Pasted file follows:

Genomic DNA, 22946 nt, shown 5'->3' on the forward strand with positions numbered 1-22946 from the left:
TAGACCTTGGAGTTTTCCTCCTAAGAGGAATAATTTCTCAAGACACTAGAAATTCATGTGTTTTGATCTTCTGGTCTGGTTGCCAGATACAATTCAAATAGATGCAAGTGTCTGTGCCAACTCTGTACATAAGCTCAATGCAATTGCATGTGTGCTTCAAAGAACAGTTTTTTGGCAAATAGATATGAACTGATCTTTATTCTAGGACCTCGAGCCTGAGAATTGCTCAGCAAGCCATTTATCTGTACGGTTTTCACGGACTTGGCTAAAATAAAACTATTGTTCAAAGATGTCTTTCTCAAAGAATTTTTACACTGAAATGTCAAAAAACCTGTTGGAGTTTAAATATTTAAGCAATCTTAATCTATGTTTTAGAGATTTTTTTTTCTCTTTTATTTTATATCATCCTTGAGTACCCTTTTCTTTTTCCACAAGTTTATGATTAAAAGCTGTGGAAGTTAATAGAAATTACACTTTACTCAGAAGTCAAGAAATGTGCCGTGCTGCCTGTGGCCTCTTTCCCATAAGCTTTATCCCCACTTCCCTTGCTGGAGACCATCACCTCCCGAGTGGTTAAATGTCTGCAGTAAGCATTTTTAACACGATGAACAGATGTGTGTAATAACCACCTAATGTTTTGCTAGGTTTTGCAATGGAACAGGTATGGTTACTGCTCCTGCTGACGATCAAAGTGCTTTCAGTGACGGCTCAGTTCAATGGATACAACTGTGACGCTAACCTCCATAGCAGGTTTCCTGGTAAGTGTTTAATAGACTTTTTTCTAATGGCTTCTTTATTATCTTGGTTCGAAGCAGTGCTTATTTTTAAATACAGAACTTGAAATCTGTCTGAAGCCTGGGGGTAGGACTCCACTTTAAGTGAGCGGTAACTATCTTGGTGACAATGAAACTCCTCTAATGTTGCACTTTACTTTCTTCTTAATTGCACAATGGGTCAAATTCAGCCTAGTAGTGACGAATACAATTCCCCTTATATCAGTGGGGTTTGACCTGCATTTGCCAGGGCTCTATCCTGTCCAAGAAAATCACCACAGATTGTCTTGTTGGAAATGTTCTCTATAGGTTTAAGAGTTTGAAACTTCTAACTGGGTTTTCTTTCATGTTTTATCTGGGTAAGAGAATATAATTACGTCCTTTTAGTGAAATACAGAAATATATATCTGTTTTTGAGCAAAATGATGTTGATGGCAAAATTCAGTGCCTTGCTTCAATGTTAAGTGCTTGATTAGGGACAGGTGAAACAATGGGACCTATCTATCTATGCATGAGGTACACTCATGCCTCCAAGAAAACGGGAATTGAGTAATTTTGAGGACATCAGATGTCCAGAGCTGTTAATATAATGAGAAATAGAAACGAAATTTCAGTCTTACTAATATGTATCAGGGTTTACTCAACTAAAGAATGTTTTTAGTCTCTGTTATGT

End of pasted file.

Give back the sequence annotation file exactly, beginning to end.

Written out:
Genomic DNA, 22946 nt, shown 5'->3' on the forward strand with positions numbered 1-22946 from the left:
TAGACCTTGGAGTTTTCCTCCTAAGAGGAATAATTTCTCAAGACACTAGAAATTCATGTGTTTTGATCTTCTGGTCTGGTTGCCAGATACAATTCAAATAGATGCAAGTGTCTGTGCCAACTCTGTACATAAGCTCAATGCAATTGCATGTGTGCTTCAAAGAACAGTTTTTTGGCAAATAGATATGAACTGATCTTTATTCTAGGACCTCGAGCCTGAGAATTGCTCAGCAAGCCATTTATCTGTACGGTTTTCACGGACTTGGCTAAAATAAAACTATTGTTCAAAGATGTCTTTCTCAAAGAATTTTTACACTGAAATGTCAAAAAACCTGTTGGAGTTTAAATATTTAAGCAATCTTAATCTATGTTTTAGAGATTTTTTTTTCTCTTTTATTTTATATCATCCTTGAGTACCCTTTTCTTTTTCCACAAGTTTATGATTAAAAGCTGTGGAAGTTAATAGAAATTACACTTTACTCAGAAGTCAAGAAATGTGCCGTGCTGCCTGTGGCCTCTTTCCCATAAGCTTTATCCCCACTTCCCTTGCTGGAGACCATCACCTCCCGAGTGGTTAAATGTCTGCAGTAAGCATTTTTAACACGATGAACAGATGTGTGTAATAACCACCTAATGTTTTGCTAGGTTTTGCAATGGAACAGGTATGGTTACTGCTCCTGCTGACGATCAAAGTGCTTTCAGTGACGGCTCAGTTCAATGGATACAACTGTGACGCTAACCTCCATAGCAGGTTTCCTGGTAAGTGTTTAATAGACTTTTTTCTAATGGCTTCTTTATTATCTTGGTTCGAAGCAGTGCTTATTTTTAAATACAGAACTTGAAATCTGTCTGAAGCCTGGGGGTAGGACTCCACTTTAAGTGAGCGGTAACTATCTTGGTGACAATGAAACTCCTCTAATGTTGCACTTTACTTTCTTCTTAATTGCACAATGGGTCAAATTCAGCCTAGTAGTGACGAATACAATTCCCCTTATATCAGTGGGGTTTGACCTGCATTTGCCAGGGCTCTATCCTGTCCAAGAAAATCACCACAGATTGTCTTGTTGGAAATGTTCTCTATAGGTTTAAGAGTTTGAAACTTCTAACTGGGTTTTCTTTCATGTTTTATCTGGGTAAGAGAATATAATTACGTCCTTTTAGTGAAATACAGAAATATATATCTGTTTTTGAGCAAAATGATGTTGATGGCAAAATTCAGTGCCTTGCTTCAATGTTAAGTGCTTGATTAGGGACAGGTGAAACAATGGGACCTATCTATCTATGCATGAGGTACACTCATGCCTCCAAGAAAACGGGAATTGAGTAATTTTGAGGACATCAGATGTCCAGAGCTGTTAATATAATGAGAAATAGAAACGAAATTTCAGTCTTACTAATATGTATCAGGGTTTACTCAACTAAAGAATGTTTTTAGTCTCTGTTATGT